Letters, Oct. 29

Oct 29, 2020

Elliott seeks District 97 seat

Saturday, I went to the Belfast Farmers Market to meet voters and hand out flyers. I was told to move off the property to the other side of the street, as they did not support any political party.

We are all getting tired of the pandemic and divisive politics, and I, as you, wish this to be over soon.

This points to a greater pattern of intolerance and demonizing others' ideas; this has no place in Belfast, an inclusive city. More frighteningly, we tolerate a hostile climate where businesses (from car repair shop, to a local builder and even a gun shop) are afraid to openly support a candidate whose values align with theirs as “it may hurt business.” Fairness to the liberal side creates unfairness to all by attempting to muzzle responsible views and needed debate.

Maine is in serious trouble, the economy is fragile and businesses are closing forever due to shifting pandemic restrictions. Both the state and the city of Belfast’s answer is to raise our taxes rather than cut spending. Belfast just raised real estate taxes again to some of the highest in the state at 23.3 mills. This after spending $7.5 million on a new city garage and over $18 million on a County Court House, while having little or no affordable housing!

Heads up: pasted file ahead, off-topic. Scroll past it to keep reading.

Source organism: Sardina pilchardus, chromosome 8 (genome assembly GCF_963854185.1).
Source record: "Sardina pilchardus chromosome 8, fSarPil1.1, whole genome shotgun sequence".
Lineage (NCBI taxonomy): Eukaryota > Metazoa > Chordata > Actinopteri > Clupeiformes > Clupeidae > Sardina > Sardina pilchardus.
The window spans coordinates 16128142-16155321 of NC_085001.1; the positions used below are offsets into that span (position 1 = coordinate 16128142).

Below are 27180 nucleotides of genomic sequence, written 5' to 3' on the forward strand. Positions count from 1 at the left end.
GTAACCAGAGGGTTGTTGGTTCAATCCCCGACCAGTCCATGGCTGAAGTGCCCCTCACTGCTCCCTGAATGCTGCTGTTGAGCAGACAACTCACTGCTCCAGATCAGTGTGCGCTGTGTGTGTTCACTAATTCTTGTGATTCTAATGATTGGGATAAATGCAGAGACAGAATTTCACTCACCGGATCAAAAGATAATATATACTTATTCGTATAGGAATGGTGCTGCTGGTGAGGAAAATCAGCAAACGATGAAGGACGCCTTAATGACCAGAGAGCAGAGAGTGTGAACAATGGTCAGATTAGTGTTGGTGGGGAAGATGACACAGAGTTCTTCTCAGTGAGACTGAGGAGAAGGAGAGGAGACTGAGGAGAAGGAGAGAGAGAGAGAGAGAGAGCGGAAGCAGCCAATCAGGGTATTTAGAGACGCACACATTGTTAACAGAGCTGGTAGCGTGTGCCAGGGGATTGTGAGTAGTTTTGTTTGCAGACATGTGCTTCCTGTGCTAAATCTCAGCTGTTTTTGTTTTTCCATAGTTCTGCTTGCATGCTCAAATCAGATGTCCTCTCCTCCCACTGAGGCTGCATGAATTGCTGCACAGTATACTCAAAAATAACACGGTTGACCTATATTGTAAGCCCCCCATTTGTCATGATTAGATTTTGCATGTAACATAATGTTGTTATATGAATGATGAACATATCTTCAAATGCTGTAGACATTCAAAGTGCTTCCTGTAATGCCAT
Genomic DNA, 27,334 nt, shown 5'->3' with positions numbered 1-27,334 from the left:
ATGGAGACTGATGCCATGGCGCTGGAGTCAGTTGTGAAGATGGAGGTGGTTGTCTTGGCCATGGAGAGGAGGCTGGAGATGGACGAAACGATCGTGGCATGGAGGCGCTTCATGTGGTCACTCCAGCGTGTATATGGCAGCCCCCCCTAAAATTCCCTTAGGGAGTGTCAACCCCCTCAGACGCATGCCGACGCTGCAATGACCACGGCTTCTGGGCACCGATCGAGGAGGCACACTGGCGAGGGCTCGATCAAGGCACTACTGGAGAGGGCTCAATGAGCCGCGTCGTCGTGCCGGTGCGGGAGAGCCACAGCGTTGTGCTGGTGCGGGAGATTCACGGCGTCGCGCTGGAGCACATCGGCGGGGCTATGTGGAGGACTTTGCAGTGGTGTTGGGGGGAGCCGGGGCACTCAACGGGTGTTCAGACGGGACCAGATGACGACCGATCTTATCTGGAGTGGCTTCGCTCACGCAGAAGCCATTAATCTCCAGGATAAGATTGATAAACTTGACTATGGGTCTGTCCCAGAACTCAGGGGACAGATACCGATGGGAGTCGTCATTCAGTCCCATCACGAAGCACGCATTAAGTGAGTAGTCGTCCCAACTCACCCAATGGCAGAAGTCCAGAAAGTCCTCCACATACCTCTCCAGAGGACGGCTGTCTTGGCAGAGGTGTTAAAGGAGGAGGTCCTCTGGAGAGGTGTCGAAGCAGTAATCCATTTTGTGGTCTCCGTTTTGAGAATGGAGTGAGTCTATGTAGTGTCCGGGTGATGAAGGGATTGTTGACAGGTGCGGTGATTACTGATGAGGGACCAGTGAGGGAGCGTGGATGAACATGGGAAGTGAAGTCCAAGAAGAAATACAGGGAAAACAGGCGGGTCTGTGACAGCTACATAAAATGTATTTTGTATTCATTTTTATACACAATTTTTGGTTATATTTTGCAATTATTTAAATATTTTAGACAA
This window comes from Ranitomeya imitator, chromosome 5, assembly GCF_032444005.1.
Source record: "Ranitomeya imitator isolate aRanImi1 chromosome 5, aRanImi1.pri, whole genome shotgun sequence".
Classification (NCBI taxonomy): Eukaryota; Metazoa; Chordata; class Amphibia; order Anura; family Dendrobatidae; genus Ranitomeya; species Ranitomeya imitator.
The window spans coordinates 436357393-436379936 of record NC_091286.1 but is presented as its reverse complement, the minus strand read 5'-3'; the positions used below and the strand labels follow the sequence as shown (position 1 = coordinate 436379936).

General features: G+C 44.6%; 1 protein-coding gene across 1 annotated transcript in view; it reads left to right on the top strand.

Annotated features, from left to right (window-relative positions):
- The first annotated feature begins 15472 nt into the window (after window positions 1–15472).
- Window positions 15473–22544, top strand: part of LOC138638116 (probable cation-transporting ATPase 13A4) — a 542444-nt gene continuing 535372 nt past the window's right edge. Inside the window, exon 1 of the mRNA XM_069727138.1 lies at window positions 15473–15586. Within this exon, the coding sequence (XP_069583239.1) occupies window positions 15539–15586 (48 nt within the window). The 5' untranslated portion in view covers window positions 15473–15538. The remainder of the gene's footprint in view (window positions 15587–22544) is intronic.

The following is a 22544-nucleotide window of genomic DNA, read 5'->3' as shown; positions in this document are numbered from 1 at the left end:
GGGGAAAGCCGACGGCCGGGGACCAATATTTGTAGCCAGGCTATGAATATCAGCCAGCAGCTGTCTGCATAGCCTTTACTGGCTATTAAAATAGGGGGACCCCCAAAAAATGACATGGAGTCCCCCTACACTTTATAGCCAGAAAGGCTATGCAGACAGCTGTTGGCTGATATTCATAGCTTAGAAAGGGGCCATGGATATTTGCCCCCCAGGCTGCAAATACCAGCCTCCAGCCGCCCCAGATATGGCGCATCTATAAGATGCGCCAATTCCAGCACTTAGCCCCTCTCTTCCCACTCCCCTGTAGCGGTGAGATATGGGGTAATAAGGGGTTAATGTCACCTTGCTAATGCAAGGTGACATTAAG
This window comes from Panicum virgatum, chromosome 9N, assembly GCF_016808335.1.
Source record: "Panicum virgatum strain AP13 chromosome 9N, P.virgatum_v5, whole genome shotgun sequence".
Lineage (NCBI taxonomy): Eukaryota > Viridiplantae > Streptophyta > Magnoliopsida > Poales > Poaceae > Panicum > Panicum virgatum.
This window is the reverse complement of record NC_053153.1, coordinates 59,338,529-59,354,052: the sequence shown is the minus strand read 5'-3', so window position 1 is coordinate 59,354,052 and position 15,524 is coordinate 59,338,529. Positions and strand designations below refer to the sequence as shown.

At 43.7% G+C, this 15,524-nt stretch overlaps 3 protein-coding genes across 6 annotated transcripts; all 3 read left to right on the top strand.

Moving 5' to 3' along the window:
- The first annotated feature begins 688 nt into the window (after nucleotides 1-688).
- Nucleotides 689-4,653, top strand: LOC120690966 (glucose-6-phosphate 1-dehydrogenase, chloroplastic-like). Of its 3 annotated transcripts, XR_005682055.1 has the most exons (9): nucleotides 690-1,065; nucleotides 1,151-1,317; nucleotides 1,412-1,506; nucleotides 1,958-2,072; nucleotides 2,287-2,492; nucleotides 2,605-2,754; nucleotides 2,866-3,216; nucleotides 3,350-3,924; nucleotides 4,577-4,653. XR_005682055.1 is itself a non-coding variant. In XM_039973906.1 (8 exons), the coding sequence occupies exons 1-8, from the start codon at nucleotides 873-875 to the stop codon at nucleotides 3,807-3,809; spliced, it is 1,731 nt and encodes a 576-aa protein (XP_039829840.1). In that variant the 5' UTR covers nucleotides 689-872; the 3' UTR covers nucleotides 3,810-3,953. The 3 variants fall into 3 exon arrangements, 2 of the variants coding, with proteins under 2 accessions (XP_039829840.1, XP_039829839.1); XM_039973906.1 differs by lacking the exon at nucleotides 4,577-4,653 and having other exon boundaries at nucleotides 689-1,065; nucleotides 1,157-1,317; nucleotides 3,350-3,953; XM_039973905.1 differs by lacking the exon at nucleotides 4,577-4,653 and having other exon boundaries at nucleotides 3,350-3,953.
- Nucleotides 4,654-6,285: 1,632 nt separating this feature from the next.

It’s an allocation problem. Young families can’t afford to live here and our school system churns out children with a shockingly low literacy rate. Our roads crumble and the parks are poorly maintained, yet our focus is on social issues that affect only small minority grievance groups.

My core beliefs are truly inclusive and socially progressive and will focus on creating opportunity for all, embrace Nordic Aquafarms (which will lower real estate taxes and create jobs), ensure literacy by demanding accountability and allowing teachers to teach to the highest level, not the common core minimum. I will ensure we build affordable housing so our community can grow from the ground up.

I am a native Mainer (born in Bar Harbor), a former banker, analyst and investor who has successfully raised funds for charities as diverse as battered women’s shelters and prenatal care, built a new fire department and directed a world-class bio lab. I have founded several small businesses and understand that the state must actively support all small business (which drive 52% of Maine’s economy).